I am very pleased to be helping launch NAOSH Week 2012 at Centennial College on Monday, May 7th with our health and safety partners. This marks 16 years that employers, workers and governments across North America have taken the time to promote the importance of preventing injury and illness in the workplace.
The theme of NAOSH week this year is “Making it Work”. It reminds us that we all need to not only plan, but act. We need to constantly create awareness of these issues throughout our daily routines at work, at home and in our communities, and it is forums such as this that make this possible.
Our successes in achieving the goals of NAOSH week will result in eliminating fatalities, injuries and diseases from the workplace.
April 28th has been designated as the “National Day of Mourning” in Canada. Since its recognition as an annual day of remembrance in 1985 by the Canadian Labour Congress (CLC), and then becoming an official National observance by the passing of the Workers Mourning Day Act on 1991 by the federal government of Canada, April 28th has been a day of remembrance for those killed or injured on the job and a time of renewal of our commitment to accident and illness prevention.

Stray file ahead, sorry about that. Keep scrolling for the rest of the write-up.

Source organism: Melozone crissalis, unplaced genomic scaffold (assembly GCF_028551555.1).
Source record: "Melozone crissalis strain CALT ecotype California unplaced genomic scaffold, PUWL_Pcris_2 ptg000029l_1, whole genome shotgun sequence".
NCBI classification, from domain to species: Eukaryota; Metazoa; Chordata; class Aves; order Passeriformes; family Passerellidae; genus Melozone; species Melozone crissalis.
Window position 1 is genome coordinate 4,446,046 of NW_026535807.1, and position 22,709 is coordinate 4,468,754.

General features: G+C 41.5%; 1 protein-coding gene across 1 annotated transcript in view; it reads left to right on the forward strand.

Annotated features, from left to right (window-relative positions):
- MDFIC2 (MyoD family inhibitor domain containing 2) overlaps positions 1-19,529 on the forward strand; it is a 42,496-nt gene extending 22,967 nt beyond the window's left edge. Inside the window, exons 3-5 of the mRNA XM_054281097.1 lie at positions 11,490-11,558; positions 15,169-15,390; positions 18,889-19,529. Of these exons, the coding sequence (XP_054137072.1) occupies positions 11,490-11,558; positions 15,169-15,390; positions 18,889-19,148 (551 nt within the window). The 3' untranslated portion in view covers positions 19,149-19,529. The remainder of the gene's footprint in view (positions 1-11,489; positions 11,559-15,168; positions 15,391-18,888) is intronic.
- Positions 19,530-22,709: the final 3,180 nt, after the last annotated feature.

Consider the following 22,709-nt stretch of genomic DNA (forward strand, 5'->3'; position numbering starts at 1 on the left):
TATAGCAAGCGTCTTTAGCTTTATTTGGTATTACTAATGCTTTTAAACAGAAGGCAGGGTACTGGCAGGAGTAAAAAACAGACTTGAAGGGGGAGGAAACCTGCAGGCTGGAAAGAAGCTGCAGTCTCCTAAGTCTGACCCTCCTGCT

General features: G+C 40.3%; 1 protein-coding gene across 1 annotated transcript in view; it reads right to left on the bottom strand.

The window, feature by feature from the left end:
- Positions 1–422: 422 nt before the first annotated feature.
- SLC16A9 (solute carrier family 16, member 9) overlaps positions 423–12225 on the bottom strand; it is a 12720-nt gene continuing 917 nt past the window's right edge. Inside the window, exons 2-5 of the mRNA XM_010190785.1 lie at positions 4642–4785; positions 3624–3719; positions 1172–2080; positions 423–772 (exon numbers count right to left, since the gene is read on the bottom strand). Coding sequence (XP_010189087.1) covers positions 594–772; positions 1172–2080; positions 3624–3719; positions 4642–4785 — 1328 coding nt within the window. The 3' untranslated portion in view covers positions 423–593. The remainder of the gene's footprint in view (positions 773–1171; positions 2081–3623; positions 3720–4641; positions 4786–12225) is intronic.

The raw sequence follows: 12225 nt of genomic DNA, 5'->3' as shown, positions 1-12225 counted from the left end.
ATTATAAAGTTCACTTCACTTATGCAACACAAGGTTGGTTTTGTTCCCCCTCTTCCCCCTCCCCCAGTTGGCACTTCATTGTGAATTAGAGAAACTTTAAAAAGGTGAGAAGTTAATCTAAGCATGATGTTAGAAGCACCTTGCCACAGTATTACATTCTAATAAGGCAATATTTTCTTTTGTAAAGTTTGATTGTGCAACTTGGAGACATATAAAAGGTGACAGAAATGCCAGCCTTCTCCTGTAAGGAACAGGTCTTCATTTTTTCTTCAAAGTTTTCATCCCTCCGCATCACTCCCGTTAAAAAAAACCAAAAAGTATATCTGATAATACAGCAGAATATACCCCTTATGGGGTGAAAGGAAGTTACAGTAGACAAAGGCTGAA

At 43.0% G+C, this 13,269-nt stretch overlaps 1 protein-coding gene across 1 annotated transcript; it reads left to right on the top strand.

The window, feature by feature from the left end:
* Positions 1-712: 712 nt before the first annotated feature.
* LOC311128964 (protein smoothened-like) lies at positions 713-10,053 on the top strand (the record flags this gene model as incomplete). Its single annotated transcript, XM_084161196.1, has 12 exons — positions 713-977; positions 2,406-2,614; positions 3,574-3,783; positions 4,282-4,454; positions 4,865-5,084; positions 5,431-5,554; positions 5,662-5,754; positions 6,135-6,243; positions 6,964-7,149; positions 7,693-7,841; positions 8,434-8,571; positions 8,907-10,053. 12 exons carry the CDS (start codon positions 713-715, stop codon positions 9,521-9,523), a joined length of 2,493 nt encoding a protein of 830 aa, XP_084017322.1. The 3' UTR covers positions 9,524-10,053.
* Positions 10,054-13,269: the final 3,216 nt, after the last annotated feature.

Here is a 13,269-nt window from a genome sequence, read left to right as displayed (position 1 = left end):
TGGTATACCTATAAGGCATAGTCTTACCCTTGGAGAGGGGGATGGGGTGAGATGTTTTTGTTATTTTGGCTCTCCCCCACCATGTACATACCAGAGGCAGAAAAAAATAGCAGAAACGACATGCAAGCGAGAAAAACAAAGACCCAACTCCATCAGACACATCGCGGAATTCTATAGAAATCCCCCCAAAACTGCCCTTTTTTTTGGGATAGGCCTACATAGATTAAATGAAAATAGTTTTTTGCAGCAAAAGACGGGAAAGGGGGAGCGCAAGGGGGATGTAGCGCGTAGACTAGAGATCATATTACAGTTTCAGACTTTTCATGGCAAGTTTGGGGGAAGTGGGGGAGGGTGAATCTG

It is a call to action – it is not only an opportunity to recognize and honour those that have been killed or injured on the job, but also to highlight the preventable nature of workplace accidents and occupational illnesses. It’s an opportunity to re-dedicate ourselves to the prevention of injury and illness and the active encouragement for all workplaces to adopt safety standards and programs to ensure that, at the end of every day, every worker returns home safe and healthy.
I hope everyone will take a moment on this solemn day to think of their fellow workers and consider how you can contribute to creating a workplace and community that is safe and supportive for all.